Previous Emerging Leader Award recipients have come from institutions including Brandeis University, Harvard University, Massachusetts Institute of Technology, Louisiana State University, North Carolina State University, Stanford University School of Medicine, Texas A&M, Tulane University, University of California San Francisco, Rockefeller University, Stanford University, and Virginia Tech. Most of these projects were in the early stages of research, and the Emerging Leader Award enabled scientists to demonstrate proof-of-concept in order to secure additional government funding. Many findings have been accepted for presentation at well-respected scientific forums or are detailed in peer-reviewed papers. 

This year, the Emerging Leader Awards are made possible through the generosity of the Fairbairn and the Younger family foundations who share BAL’s mission of bringing scientists and innovation from other disciplines into the field of Lyme disease.

Since 2014, these awards have been given annually to promising scientists who have identified a defined approach to improved diagnostics or therapeutics for Lyme disease. Scientists or clinicians interested in applying for the 2023 Emerging Leader Award or learning about the other funding opportunities that Bay Area Lyme Foundation offers throughout the year, should click here. 

Each researcher will share more details in the coming months about their project on the Bay Area Lyme Ticktective™ podcast.

About Lyme Disease
The most common vector-borne infectious disease in the country, Lyme disease is a potentially disabling infection caused by bacteria transmitted through the bite of an infected tick to people and pets. If caught early, most cases of Lyme disease can be effectively treated, but it is commonly misdiagnosed due to lack of awareness and unreliable diagnostic tests. There are nearly 500,000 new cases of Lyme disease each year, according to the latest CDC statistics. As a result of the difficulty in diagnosing and treating Lyme disease, more than two million Americans may be suffering from the impact of its debilitating long-term symptoms and complications, according to Bay Area Lyme Foundation estimates.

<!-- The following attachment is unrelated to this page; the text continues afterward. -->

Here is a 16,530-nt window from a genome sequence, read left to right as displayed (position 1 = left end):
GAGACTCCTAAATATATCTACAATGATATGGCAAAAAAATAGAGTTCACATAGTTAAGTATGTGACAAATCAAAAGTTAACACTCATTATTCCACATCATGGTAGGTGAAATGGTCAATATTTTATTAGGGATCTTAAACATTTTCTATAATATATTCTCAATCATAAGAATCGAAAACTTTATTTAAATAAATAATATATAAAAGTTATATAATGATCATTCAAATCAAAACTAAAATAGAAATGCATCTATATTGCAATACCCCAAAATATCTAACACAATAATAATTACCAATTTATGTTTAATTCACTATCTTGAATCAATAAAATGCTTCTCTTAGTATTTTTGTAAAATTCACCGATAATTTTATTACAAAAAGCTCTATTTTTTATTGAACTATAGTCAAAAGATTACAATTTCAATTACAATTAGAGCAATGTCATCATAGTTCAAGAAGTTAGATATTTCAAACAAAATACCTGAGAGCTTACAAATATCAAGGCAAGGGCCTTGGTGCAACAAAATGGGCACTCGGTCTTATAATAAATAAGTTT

About Bay Area Lyme Foundation
Bay Area Lyme Foundation, a national organization committed to making Lyme disease easy to diagnose and simple to cure, is the leading public not-for-profit sponsor of innovative Lyme disease research in the US. A 501c3 charity based in Silicon Valley, Bay Area Lyme Foundation collaborates with world-class scientists and institutions to accelerate medical breakthroughs for Lyme disease. It is also dedicated to providing reliable, fact-based information so that prevention and the importance of early treatment are common knowledge. Pivotal contributions, including a $5M sustaining grant from LaureL STEM Fund to underwrite operational expenses, and multi-year grants from the Steven & Alexandra Cohen Foundation and Project Lyme have been instrumental in providing support to the organization and its biobank and research programs. For more information about Lyme disease or to get involved, visit www.bayarealyme.org or call us at 650-530-2439

About Lyme Disease Biobank
The Lyme Disease Biobank (LDB), a program of the Bay Area Lyme Foundation, is working to accelerate research of Lyme disease and other tick-borne infections. With a collection of biological samples from more than 1,000 participants, including serum, blood, urine, and tissue, LDB provides much-needed samples to researchers working to better understand tick-borne diseases and to develop improved tests and therapeutics. Blood and urine samples are collected from the Northeast and Upper Midwest areas of the US, as well as Northern and Southern California, and tissue samples are collected throughout the US.